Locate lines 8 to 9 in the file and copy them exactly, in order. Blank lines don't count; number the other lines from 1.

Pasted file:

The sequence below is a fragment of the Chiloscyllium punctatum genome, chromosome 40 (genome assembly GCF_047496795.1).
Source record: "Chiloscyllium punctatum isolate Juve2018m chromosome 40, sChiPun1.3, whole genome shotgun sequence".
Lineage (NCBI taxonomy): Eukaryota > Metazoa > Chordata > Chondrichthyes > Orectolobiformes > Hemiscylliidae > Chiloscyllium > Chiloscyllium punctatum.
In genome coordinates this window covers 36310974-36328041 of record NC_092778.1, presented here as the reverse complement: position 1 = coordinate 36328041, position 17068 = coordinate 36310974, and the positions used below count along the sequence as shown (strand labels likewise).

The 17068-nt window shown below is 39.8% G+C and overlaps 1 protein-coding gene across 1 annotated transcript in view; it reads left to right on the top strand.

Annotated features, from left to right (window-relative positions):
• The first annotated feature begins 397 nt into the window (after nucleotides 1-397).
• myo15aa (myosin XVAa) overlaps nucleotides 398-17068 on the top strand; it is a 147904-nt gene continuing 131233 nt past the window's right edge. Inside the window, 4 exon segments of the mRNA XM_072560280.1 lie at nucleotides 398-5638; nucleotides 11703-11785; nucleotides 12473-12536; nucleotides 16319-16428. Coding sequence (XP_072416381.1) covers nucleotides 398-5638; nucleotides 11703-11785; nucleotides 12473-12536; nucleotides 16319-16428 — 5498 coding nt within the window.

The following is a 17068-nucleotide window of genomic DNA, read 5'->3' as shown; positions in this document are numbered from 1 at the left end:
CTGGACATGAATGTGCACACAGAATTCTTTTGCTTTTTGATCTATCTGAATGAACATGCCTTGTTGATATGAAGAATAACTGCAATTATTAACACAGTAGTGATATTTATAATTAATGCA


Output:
• myo15aa (myosin XVAa) overlaps nucleotides 398-17068 on the top strand; it is a 147904-nt gene continuing 131233 nt past the window's right edge. Inside the window, 4 exon segments of the mRNA XM_072560280.1 lie at nucleotides 398-5638; nucleotides 11703-11785; nucleotides 12473-12536; nucleotides 16319-16428. Coding sequence (XP_072416381.1) covers nucleotides 398-5638; nucleotides 11703-11785; nucleotides 12473-12536; nucleotides 16319-16428 — 5498 coding nt within the window.

The following is a 17068-nucleotide window of genomic DNA, read 5'->3' as shown; positions in this document are numbered from 1 at the left end: